I have not read as much fiction that deals with pervasive play as I should. It just doesn’t seem as important as research articles, white papers and the like – even if it sometimes communicates ideas much more clearly and eloquently.

Any suggestions for further light summer reading?


Responses

  1. Ahh, the good old days of ARGs. Time for a rant.

    I see on the news today that some people have been arrested on suspicion of being Russian spies, although it seems to have been suggested that due to some fairly amateurish slip-ups they might have been an indie spy organisation, trying to upset the recently strengthened bond between the US and Russia. When they mentioned the fact they used steganography to communicate, you know what I thought? “I hope this isn’t an innocent bunch of puppetmasters”. But then it also reminded me of the fascination I used to have with the numbers stations alleged to be used by spies (check out the Conet Project for examples), and THEN I thought “how epic would an ARG be if it managed to leave a trailhead about a secret spy ring on BBC news?” I thought this, knowing it would probably never happen, because I believe ARGs have had their day.

    Part of the reason for the success of The Beast, ILoveBees and the Heist was that people didn’t expect them to pervade their lives in the way that they did. People only found out it was a game during the process, after they were hooked, because ARGs were a cool new thing in 2001. Nowadays, you can’t release a film, computer game or album without having some sort of viral marketing to go with it – it is almost expected. Doesn’t this contradict the whole ethos of TINAG, or does it just require a stronger suspension of disbelief?

    It’s like finding out how a magic trick is done, then realising that the magic is gone because now you understand. Nowadays you see a cryptic piece of multimedia you think “Oh, it’s an ARG – probably halfway through – probably massive player base, no thanks”. Does knowing how ARGs work ruin the fun?

    Slightly more on the topic of ARG-themed novels, in addition to that Personal Effects book, for which I did that not-review (I still haven’t finished the book by the way – it was just too cheesy), I also bought a novel called “This Is Not A Game”, which I thought contained a hidden game, as you can see from my little adventure on the following Unfiction thread: http://forums.unfiction.com/forums/viewtopic.php?t=27621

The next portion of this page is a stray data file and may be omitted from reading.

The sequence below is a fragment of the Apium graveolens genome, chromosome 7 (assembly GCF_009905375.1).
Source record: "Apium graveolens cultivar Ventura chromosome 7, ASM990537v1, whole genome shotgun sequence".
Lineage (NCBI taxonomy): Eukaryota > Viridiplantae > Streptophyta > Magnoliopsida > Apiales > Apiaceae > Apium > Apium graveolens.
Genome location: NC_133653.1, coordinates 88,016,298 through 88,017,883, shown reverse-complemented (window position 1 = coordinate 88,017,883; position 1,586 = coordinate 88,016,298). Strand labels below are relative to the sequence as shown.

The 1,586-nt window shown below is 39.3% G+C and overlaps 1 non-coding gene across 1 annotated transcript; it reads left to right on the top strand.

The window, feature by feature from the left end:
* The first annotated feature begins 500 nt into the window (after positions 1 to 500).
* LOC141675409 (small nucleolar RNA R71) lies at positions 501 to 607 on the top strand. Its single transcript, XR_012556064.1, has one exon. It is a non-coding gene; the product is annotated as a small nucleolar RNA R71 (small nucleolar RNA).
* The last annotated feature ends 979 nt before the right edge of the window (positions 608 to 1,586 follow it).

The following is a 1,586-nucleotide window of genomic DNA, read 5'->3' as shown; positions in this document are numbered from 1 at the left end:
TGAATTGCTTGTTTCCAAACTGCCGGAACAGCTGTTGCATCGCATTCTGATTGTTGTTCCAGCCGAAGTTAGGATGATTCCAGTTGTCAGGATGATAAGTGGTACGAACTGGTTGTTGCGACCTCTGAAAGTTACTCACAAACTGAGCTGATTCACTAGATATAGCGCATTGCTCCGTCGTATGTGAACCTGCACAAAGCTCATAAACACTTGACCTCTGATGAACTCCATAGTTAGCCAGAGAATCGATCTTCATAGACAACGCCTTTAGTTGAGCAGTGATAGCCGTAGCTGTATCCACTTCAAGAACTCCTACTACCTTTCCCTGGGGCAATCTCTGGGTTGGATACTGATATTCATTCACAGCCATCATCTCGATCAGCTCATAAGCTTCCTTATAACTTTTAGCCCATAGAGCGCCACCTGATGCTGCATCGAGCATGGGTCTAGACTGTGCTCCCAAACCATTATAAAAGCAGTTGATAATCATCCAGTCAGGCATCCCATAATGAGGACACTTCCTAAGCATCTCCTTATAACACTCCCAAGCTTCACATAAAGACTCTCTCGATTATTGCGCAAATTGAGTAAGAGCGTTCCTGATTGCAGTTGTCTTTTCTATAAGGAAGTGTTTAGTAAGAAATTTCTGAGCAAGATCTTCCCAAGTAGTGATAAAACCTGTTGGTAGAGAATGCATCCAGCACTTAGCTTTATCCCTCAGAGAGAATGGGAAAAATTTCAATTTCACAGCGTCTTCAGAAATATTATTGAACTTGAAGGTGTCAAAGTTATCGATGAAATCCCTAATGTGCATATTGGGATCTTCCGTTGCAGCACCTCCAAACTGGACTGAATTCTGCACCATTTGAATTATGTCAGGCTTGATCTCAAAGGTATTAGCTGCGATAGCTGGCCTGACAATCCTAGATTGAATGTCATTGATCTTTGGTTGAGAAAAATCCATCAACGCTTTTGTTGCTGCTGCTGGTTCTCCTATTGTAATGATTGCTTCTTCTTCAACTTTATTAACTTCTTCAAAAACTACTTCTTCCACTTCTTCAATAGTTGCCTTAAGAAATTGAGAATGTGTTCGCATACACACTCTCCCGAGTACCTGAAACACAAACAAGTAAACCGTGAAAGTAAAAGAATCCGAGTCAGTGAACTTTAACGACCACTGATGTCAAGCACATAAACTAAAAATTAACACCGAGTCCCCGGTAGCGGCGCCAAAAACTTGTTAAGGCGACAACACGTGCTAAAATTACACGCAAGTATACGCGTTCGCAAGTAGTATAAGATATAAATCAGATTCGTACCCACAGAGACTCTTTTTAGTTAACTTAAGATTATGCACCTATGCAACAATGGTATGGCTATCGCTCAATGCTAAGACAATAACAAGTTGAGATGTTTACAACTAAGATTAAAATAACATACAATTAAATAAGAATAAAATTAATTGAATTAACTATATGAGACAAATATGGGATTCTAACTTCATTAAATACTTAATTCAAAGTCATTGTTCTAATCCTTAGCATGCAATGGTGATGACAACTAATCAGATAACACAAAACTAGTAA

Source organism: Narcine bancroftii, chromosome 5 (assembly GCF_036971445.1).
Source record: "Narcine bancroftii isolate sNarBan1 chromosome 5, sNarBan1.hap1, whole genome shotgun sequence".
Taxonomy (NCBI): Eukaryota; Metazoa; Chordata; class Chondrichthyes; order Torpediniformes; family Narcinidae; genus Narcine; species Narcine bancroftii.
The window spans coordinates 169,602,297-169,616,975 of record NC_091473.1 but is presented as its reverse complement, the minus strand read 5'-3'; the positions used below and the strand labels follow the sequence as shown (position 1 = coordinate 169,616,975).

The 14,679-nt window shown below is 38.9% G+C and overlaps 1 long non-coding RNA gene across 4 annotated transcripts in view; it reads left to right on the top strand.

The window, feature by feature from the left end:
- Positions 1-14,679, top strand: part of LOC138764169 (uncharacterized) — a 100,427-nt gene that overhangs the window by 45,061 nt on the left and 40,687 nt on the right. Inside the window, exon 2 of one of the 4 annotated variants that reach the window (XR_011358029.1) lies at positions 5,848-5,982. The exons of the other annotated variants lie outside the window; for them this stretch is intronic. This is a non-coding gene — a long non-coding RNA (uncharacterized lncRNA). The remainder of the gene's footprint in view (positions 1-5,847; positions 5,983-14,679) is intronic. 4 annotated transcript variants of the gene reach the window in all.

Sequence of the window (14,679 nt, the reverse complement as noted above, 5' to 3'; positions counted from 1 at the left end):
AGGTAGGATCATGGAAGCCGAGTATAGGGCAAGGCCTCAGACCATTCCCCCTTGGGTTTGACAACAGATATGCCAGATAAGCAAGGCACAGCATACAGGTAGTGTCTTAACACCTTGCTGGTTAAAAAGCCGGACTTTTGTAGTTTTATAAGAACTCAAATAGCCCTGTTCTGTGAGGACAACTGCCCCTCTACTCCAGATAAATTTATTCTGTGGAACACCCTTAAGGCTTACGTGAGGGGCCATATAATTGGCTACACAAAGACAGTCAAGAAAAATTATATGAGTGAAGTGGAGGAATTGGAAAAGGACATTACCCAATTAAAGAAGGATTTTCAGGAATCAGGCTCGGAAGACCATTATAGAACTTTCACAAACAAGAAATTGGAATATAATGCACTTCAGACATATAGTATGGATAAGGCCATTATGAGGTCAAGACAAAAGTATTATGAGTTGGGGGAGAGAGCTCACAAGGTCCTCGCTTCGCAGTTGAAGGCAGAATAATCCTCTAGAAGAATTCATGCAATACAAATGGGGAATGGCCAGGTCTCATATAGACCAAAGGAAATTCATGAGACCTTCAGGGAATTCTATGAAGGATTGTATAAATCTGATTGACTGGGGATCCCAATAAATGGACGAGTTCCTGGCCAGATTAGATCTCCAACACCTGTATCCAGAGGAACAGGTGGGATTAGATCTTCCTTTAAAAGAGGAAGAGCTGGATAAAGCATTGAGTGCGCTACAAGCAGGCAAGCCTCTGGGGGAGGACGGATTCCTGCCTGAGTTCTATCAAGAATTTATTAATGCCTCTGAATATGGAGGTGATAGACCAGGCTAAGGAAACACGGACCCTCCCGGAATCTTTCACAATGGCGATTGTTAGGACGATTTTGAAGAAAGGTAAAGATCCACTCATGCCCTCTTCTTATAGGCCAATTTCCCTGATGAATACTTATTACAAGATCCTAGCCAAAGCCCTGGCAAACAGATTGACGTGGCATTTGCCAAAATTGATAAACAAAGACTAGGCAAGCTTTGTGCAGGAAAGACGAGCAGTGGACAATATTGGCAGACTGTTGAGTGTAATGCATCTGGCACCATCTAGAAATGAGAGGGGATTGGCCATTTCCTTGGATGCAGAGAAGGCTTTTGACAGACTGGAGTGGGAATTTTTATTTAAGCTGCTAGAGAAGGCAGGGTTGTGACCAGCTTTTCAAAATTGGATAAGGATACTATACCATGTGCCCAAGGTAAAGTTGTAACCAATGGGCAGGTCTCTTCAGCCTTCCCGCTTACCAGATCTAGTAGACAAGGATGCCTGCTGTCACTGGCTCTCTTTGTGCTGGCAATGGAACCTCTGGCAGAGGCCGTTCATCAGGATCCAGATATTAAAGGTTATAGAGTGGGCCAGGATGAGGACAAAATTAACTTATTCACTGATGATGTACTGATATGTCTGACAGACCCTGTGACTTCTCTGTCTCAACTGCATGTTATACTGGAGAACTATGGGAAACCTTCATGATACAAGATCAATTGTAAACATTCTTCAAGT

Didn’t end up reading that, either: it’s a bit difficult when half of the pages are falling out.

  2. Neil, you really don’t sell these books very well. :)

  3. […] This post was mentioned on Twitter by Laurel Papworth. Laurel Papworth said: RT @GaryPHayes: Williams Gibson @greatdismal Pattern Recognition & the ethics of pervasive play http://bit.ly/9LCOXl PGames Theory & Design […]

  4. lol I enjoyed reading your unfiction-adventure very much, Neil. I myself refrained from ripping the pages out and enjoyed the read quite much, so I´d definitely recommend it to you, Jaakko. Funny twists with the TINAG-theme.
    Another great summer read: The Magus by John Fowles.
    I just got “Heat Wave” by “Richard Castle” (or rather ABC) but that one I´d recommend only to dedicated Castle fans of the TV show (first few pages are awfully written).
    enjoy!

  5. Jaakko, – Pattern Recognition, is a great book and *at the time* (2002) it was a great inspiration for me…but that was long before “The Project” ;-).

    I think you should read his next book after that, “Spook Nation” it is even closer to our line of work, but…….after having contributed to your book, and doing the work we do…I cannot enjoy William Gibson any more!

    I found Spook Nation a book that I *should* enjoy, but instead found it to be a bit..passé…

    ..but that says more about me – and I think you to Jaakko, than about William Gibson….It is strange that your work can destroy your experience of literature..